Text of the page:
Aug
12

Welcome to the neighborhood

By
Via Garibaldi used to be a canal, which you can tell by the white stone border on each side.  It contains everything needful for human life, including two pharmacies.  The fact that they both stay in business tells me something about the neighborhood but I'm not sure what.

Via Garibaldi used to be a canal, which you can tell by the white stone border on each side. It contains everything needful for human life, including two pharmacies. The fact that they both stay in business tells me something about the neighborhood but I'm not sure what.

If someone in Venice were to ask me where I live, the generic answer would be “Castello,” which is the name of the sestiere, or one of the six neighborhoods into which Venice is divided.   But that’s just a little too generic, considering that Castello is fairly large and has several hundred little subsets with all sorts of variations ranging from the sublime to the moderately mystifying.

The more precise answer is “Via Garibaldi.”   We don’t actually live right there — we’re down beyond the end of it.   But it’s an answer which  represents not only geographical coordinates and a zip code, but  an entire biosphere of its own with its own history and climate and fauna, a zone  which to Venetians of other sestieri still connotes verging on the exotic, even vaguely hazardous.

Carnival means the street is clogged with kids, the only difference from every day is that they're in costume.  Otherwise, it's just craziness as usual.

Carnival means the street is clogged with kids, the only difference from every other day being that they're in costume. Otherwise, it's just chaos as usual.

Once, when we were living in Dorsoduro, we overheard a mother snapping at her kid: “Stop shouting!   You sound just like somebody from Castello!”     And when we moved away — to Castello, of all places — Lino could hardly believe how far down in the world he had come.   To his relatives, he might as well have gone to Tasmania.   In fact, Tasmania would have made some sense.   But Castello?  

Many, if not most, people who visit Venice think of the city of palaces and monuments, and maybe also some trendy boutiques and clever little galleries.     Our part of Venice is a gristly precinct beyond and behind the Arsenal.   The Arsenal was the shipyard where Venice’s fleets were built, the foundation on which Venetian power — economic, military, political — rested.   It’s thanks to the Arsenal that all those palaces and monuments exist, so Castello doesn’t have to apologize to anyone if it has chosen to remain in its primordial state.   During Venice’s Great Days there were as many as 10,000 people working in the Arsenal, and their dwellings and relatives surrounding it constituted what amounted to a company town.   Although very few, if any, locals still work in the Arsenal, I’m  convinced there are people here who still haven’t discovered fire.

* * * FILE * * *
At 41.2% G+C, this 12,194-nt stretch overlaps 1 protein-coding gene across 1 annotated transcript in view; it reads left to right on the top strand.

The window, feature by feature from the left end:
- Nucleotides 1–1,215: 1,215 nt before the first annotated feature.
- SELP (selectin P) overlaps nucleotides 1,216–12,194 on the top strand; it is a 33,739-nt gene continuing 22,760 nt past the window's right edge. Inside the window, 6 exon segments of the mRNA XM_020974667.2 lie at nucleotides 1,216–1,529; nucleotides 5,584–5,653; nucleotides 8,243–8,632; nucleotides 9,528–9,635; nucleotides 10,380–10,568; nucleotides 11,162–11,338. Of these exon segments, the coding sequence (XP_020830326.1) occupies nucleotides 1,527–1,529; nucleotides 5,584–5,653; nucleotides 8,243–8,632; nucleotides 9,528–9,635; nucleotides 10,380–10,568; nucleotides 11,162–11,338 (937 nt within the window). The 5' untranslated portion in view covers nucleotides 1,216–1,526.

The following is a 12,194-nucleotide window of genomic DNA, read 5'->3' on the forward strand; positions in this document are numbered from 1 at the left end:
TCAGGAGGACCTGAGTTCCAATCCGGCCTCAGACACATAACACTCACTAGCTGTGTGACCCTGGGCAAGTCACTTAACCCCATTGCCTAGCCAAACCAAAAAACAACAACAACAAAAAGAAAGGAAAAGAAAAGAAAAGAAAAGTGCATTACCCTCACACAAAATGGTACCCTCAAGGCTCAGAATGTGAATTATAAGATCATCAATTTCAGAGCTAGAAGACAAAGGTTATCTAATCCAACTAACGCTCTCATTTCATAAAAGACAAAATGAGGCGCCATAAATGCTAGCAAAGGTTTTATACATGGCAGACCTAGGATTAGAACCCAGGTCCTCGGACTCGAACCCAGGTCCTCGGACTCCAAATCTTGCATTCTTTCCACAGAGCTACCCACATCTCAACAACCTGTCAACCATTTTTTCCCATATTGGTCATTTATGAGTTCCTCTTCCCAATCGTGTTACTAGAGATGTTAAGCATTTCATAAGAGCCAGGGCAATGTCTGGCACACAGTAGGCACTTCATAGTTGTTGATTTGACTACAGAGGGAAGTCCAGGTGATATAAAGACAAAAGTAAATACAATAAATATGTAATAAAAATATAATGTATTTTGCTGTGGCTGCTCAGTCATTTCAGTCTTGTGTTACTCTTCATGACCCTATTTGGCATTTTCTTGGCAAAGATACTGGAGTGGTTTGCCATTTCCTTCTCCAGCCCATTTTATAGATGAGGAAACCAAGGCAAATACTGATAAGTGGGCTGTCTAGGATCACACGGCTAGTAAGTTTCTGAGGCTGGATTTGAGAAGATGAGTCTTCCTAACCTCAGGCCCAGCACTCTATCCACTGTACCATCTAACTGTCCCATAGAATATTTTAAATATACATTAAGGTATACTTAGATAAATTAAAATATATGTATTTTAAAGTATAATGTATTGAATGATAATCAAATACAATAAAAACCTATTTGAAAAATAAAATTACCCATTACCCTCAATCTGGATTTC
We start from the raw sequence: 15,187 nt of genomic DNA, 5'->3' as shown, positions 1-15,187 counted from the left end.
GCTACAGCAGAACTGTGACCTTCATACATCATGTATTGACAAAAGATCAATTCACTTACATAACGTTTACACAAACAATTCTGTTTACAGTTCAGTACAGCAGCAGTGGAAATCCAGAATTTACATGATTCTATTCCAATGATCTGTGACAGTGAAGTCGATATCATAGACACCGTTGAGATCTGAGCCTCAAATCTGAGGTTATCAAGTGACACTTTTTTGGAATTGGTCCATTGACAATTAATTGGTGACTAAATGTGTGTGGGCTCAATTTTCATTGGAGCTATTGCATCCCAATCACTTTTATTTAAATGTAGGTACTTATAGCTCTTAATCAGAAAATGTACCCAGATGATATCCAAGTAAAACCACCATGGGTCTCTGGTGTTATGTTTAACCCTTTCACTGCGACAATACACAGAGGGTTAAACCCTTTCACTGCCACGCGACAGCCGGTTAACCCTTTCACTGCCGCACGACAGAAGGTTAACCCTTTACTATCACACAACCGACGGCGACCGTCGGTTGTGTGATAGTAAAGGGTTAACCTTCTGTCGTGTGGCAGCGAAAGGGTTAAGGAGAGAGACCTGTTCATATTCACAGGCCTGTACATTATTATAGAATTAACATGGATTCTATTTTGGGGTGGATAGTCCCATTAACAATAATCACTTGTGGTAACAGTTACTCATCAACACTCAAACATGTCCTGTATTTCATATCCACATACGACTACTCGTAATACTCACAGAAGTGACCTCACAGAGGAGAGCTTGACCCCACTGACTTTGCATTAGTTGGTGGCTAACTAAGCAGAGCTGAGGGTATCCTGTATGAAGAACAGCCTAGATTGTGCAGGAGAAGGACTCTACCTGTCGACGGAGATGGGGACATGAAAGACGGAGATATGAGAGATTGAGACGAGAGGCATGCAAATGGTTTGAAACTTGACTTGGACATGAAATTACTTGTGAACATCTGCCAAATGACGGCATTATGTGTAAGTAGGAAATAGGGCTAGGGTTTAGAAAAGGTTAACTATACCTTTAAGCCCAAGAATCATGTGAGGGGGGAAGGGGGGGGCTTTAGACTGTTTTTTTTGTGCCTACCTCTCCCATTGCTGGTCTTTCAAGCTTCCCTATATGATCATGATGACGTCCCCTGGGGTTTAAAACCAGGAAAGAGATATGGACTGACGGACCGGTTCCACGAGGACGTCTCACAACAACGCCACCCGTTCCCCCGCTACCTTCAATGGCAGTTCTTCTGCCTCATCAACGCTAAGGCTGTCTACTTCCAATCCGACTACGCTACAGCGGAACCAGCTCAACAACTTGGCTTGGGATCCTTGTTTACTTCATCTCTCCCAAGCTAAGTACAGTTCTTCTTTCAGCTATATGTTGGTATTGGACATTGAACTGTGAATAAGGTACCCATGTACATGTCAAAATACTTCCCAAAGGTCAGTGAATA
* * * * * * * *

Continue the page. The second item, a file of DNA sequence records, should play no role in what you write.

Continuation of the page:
A member opens the clubhouse of the Mutual Aid Society of Carpenters and Caulkers, a flourishing remnant of the old Arsenal days when the workers had only each other to turn to for help.

A member opens the clubhouse of the Mutual Aid Society of Carpenters and Caulkers, a flourishing remnant of the old Arsenal days when the workers had only each other to turn to for help.

If Venice isn’t a place for everybody, Castello is even less so.   And Via Garibaldi is the axis of a Hogarthian world where the men’s bodies swarm with tattoos; where men and women alike use hand-hewn phrases which can’t be translated and shouldn’t be repeated, and their rampant children have two basic ways of communicating: Yelling and crying.   They’re a lot like London’s East Enders (denizens of another once-great seaport enclave) — tough, practical, unromantic yet sentimental homebodies to whom family and neighborhood are the universe, where grown men call each other “love” and women call each other “girls.”   It’s not that they don’t know there’s a world out there, they just don’t find it all that interesting.  

I love Venice in a complicated way that I don’t understand very well.   In the midst of the obvious  beauty and grandeur and all, the city is also  composed of  so many  aspects which verge on ugliness but which, strangely,  also have their own sort of allure.   Nelson Algren once wrote that “It isn’t hard to love a town for its greater and lesser towers … but you never truly love it till you can love its alleys too.”   You discover this in unexpected moments and glimpses, where she doesn’t mind you seeing her without her girdle: no excuses, no apologies.  

The “alleys” would be out here, with the ingenious, illegal,  improvised sewer outflows, and the “What, me worry?” deposits of dog poop and the hand-lettered signs vilifying the anonymous neighbor who has left his bag of garbage under your window, and the mismatched lifelong friends in the bar  shouting at each other — the one who’s right and the one who’s wrong — about something that happened years ago.   In fact, they’re both right.   Or wrong.